Mathematics -
a spoonful of numbers,
a sprinkling of symbols,
200g of quantity,
100g of measurement,
All mixed together and moulded into the 
shape of your choice!

MaST stands for Mathematics Specialist Teacher. It's a Master's level study designed to help us primary school teachers be a bit more clued up on the big picture of maths. We all had to come up with our definitions of maths, but they're all hidden away on the universities Blackboard system.

So did the exercise with my children on this wallwisher.

Please respond to this post with your own definition of maths or post on the Wallwisher (although as I write, wallwisher does seem to be misbehaving a little at the moment - bizarrely I find it works best on IE8)

Vagueness, Titles and an Inability to get to the Point.

Please take this post in the manner it was written - with a generous pinch of sugar and probably a substantial spoonful of sugar too.

Have you noticed the recent trend for titles of blog posts. There seem to be a plethora of posts written with this three subject pattern: "Blah blah, Blah blah and Blah-bla-blah Blah"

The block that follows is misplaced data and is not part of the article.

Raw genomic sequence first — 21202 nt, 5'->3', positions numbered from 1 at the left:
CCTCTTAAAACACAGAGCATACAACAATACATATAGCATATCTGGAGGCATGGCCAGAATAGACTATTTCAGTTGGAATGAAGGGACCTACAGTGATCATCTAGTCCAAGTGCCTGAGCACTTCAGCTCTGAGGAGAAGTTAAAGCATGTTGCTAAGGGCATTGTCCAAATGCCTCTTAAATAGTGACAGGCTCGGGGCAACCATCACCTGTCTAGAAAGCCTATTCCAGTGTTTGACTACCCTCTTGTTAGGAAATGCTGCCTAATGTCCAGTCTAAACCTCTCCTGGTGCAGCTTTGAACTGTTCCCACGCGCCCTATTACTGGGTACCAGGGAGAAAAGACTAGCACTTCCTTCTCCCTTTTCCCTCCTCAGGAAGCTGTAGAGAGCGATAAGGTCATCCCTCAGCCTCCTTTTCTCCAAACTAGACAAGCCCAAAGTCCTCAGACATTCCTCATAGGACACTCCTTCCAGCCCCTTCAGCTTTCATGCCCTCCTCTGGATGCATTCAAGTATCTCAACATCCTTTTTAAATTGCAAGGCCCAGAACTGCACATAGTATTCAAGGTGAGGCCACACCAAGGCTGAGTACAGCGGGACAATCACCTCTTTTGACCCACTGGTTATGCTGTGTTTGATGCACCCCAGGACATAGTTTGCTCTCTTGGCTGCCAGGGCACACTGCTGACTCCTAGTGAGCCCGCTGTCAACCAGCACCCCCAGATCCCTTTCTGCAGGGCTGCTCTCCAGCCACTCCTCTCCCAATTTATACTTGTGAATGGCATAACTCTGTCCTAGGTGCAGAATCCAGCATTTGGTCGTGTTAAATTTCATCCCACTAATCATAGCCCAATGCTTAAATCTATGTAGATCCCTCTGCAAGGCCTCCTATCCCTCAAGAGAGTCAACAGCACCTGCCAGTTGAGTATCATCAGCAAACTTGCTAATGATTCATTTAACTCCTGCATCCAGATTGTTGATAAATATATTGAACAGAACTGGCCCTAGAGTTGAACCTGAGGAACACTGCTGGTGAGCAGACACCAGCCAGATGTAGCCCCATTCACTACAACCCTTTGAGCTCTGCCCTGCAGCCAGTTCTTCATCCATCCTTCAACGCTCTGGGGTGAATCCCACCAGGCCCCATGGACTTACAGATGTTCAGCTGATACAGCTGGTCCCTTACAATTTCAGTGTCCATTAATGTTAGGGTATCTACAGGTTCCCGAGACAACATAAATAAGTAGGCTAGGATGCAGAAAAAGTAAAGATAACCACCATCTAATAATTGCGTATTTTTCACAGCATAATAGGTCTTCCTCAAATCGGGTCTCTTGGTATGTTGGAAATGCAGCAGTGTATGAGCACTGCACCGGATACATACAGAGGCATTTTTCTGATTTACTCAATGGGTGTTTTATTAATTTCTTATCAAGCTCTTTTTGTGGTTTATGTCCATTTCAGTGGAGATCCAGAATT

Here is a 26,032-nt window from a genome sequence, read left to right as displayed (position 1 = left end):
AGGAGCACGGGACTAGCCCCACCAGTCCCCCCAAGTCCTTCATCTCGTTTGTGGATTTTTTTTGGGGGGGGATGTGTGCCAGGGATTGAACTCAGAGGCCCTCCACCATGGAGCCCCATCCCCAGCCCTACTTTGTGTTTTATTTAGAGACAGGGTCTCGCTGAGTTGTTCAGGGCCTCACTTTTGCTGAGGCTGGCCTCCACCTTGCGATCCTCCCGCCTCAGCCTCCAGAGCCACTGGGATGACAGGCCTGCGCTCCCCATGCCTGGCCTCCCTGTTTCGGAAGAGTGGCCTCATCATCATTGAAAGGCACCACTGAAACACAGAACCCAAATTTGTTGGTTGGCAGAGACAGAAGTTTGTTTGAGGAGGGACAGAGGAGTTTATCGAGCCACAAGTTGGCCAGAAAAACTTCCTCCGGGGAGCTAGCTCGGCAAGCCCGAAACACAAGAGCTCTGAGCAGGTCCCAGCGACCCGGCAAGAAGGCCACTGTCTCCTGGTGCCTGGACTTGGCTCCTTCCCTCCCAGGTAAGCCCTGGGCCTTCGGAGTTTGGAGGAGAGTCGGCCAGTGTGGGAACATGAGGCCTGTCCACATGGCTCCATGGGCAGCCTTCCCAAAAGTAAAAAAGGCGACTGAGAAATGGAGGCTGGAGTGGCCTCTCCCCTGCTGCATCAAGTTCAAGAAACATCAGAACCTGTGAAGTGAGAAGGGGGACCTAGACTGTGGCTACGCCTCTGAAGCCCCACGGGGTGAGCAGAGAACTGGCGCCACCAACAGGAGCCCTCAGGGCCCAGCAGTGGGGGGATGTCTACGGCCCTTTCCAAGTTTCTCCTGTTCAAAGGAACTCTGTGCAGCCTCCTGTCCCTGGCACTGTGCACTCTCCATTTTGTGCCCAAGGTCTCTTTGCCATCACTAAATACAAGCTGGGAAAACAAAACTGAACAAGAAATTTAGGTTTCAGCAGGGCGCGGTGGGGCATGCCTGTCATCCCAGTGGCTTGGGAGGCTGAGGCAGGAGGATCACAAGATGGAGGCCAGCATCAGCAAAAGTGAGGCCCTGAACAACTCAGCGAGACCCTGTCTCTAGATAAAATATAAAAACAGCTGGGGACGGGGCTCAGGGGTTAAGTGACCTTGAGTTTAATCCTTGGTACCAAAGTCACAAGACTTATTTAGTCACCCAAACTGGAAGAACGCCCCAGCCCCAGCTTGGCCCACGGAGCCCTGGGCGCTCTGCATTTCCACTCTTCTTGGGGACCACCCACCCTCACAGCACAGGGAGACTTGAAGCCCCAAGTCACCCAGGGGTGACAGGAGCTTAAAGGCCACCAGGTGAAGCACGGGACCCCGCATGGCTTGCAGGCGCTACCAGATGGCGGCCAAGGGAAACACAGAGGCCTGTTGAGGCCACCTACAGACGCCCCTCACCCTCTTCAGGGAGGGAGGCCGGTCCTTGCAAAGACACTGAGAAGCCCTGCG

On my reader at the moment there's three such articles I'm yet to read:

At least 3 or 4 more have passed me by on Tweetdeck today.

And then to my shock I notice one on my own blog:
And I suppose that's kind of what blogging is. It's exploring ideas, linking them, reflecting on what you do using the written word to do so. So there's probably a natural inability to get to the point (and if you've ever read many of my posts you'll definitely agree). That's because bloggers are explorers, not journalists. We connect things, we don't define them.

But I still think there's a call on me as an educator to use words precisely. While I jokingly reflect on blog titles, I rail against the inaccurate use of words in pairs. You hear them all the time in schools - 'leadership and management'; 'monitoring and evaluation'. I always check myself when I hear myself say such things because I know that when I do I'm being vague.

Why use two words when you could use one?

Maybe sometimes we're just filling up the space.

Oh dear, is this what I've just done. Being 'meta' or navel-gazing. It's the same difference.

Are you a hub or a connector?

Hubs are where many connections converge. Like the spider at the centre of a web, many strands come from that one point.

A connector is just the end of a wire. A simple bit of metal and plastic that plugs into something.

The temptation is to want to be a hub. You can be at the centre. Many different connections come into you. People are focused on you - you cannot be ignored. I feel that sometimes.